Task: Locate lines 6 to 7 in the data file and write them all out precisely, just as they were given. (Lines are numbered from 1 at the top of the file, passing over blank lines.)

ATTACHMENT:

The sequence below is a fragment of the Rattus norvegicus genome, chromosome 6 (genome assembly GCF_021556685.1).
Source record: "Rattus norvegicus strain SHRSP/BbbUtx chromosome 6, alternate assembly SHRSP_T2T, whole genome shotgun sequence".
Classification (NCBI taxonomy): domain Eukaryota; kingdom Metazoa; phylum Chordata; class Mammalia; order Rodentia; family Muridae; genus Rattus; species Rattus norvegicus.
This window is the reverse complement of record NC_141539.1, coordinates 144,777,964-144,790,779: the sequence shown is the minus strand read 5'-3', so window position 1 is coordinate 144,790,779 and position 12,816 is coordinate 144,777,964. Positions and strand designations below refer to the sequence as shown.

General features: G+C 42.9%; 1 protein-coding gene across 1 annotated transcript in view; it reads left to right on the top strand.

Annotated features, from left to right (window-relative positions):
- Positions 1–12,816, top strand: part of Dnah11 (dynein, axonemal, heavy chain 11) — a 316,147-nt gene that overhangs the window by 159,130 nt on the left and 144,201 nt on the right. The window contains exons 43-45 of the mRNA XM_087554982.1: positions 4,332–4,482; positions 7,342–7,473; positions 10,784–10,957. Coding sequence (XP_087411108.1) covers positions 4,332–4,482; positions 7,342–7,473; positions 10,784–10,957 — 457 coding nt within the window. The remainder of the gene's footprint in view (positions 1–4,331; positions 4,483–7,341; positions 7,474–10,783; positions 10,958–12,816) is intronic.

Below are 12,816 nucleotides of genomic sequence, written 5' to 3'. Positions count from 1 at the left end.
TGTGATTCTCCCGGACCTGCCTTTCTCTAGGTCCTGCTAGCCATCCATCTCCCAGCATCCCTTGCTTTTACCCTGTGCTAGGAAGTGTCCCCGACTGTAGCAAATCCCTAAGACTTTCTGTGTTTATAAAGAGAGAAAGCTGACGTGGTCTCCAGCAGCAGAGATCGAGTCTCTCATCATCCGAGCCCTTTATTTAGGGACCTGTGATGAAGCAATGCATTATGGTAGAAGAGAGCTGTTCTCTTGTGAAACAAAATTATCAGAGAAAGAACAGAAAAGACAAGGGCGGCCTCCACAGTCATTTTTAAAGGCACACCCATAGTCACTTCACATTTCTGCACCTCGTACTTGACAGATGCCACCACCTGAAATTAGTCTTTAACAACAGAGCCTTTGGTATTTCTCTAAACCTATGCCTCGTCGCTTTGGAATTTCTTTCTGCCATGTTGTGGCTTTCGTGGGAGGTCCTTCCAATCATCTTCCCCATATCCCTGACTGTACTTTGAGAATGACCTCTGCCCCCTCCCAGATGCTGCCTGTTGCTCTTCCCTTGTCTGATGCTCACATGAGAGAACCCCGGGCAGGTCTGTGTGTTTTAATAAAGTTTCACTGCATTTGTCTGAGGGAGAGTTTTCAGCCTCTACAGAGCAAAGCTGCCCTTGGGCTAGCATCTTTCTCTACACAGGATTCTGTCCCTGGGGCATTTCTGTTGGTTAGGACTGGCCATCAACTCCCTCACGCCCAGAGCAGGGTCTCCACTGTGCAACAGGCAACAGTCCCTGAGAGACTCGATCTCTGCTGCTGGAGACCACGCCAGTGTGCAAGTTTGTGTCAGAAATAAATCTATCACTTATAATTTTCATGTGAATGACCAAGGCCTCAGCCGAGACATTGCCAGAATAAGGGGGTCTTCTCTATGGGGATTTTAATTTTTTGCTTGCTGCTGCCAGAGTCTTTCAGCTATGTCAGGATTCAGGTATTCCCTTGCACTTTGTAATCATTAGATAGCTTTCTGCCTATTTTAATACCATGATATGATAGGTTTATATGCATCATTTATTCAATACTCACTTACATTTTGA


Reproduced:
Annotated features, from left to right (window-relative positions):
- Positions 1–12,816, top strand: part of Dnah11 (dynein, axonemal, heavy chain 11) — a 316,147-nt gene that overhangs the window by 159,130 nt on the left and 144,201 nt on the right. The window contains exons 43-45 of the mRNA XM_087554982.1: positions 4,332–4,482; positions 7,342–7,473; positions 10,784–10,957. Coding sequence (XP_087411108.1) covers positions 4,332–4,482; positions 7,342–7,473; positions 10,784–10,957 — 457 coding nt within the window. The remainder of the gene's footprint in view (positions 1–4,331; positions 4,483–7,341; positions 7,474–10,783; positions 10,958–12,816) is intronic.